I also reached out to Toledo's athletic department. I grew up in Ohio, and thought I might try reaching out to athletes at some of the most established athletic programs in the state. I was told by Toledo athletic officials to refrain from contacting any athletes yet, and to wait a few more days. To be fair, I did reach out just a few hours after Gov.DeWine signed an NIL-related executive order, and I suspect many Ohio institutions were scrambling to figure out what, exactly, was going to be allowed, and when.

I also reached out to BYU. I was talking to their compliance staff for yesterday's newsletter, and at the end of the conversation, mentioned I may be interested in working with some of their Olympic sports athletes, and if the school had any they'd recommend I talk to. Their staffers asked me to write out some campaign details, which they shared with several of their athletes. I've spoken to at least a half-dozen BYU athletes since then, and anticipate formally working with more than one.

I share all of this not to criticize any department. The last week was especially hectic, and even now, it might not be totally clear as to exactly what schools can do to potentially assist athletes. I will say though, if you're looking to work with an athlete at a specific school, and aren't married to only working with one or two specific names, reaching out to the school's compliance department isn't a bad idea. Maybe they'll pass your info along.

Finally, there are plenty of marketplaces

There are a lot of marketplaces out there for brands and athletes to meet. My friend Kristi Dosh over at has what I think is the most comprehensive list, but we might have missed somebody by the time you read this.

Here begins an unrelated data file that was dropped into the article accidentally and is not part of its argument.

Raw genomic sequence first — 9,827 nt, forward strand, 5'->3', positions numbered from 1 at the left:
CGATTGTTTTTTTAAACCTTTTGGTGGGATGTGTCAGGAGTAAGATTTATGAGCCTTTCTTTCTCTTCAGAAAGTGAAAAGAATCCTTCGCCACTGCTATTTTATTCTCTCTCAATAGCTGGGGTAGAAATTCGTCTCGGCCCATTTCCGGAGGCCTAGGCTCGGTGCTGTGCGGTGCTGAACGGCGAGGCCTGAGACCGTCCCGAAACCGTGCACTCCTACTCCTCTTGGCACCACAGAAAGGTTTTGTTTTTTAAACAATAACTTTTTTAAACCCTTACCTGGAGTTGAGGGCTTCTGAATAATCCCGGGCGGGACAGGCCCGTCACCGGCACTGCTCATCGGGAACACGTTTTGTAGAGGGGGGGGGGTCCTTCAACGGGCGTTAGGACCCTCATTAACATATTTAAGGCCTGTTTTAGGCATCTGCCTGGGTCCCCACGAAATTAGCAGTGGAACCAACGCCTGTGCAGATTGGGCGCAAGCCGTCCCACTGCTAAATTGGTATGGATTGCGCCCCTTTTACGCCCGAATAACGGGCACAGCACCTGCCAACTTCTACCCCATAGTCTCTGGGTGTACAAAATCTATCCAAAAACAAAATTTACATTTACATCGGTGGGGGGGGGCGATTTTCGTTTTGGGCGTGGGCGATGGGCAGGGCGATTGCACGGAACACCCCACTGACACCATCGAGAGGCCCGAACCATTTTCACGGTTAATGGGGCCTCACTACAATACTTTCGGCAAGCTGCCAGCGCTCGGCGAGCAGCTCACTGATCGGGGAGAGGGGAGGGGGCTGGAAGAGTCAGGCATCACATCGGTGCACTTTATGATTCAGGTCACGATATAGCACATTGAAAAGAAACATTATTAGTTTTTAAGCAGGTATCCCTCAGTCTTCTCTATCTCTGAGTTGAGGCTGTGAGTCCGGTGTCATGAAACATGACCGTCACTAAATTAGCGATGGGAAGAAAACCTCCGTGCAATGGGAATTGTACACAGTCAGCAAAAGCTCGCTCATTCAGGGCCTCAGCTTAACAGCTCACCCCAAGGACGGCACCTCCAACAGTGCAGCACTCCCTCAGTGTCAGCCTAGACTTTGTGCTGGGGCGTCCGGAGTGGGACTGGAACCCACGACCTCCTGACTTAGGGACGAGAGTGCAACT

I've used OpenDorse, MarketPryce, NOCAP Sports and OpenSponsorship, and could potentially use others. I expect to announce deals that I've started through OpenDorse and MarketPryce very soon. Note: MarketPryce is a supporter of Extra Points.

Each marketplace is a bit different, and many focus on different types of deals or athletes, but they share a lot of similarities. Typically, the brand searches the marketplace database for a certain type of athlete, the brand reaches out to the athlete, negotiates a deal, and the brand then pays a fee to the marketplace.

There are some real positives to these systems. Many of them have large databases of athletes, making it easier for national brands to find the athlete who is really the best fit for their campaign. You don't have to worry about hoping somebody has open DMs. From the athlete perspective, you don't have to worry about weirdos DMing you, and the marketplace might easily sync up with any school compliance obligations you might have.

But a week in, I can see a few potential hiccups